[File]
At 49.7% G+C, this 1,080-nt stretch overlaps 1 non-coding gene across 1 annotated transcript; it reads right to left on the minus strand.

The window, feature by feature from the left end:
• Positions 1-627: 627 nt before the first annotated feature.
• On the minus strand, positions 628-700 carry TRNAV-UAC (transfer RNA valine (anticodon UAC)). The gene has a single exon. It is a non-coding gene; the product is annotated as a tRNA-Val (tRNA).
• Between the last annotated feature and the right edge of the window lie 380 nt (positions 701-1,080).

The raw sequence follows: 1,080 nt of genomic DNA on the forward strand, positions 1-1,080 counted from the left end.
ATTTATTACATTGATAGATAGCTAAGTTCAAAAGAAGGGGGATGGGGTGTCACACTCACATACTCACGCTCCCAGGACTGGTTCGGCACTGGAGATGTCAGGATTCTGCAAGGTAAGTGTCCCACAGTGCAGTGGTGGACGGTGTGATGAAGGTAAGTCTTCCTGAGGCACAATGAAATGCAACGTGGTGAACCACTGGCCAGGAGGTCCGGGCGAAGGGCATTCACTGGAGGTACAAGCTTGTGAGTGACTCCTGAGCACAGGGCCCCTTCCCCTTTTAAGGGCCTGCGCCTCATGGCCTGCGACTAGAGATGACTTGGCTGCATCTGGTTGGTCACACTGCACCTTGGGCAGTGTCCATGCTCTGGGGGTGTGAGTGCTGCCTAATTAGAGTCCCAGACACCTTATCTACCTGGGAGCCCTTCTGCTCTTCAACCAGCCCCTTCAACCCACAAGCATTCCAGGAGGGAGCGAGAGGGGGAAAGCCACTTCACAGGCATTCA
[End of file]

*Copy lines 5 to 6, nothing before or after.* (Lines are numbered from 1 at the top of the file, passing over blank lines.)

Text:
• Between the last annotated feature and the right edge of the window lie 380 nt (positions 701-1,080).

The raw sequence follows: 1,080 nt of genomic DNA on the forward strand, positions 1-1,080 counted from the left end.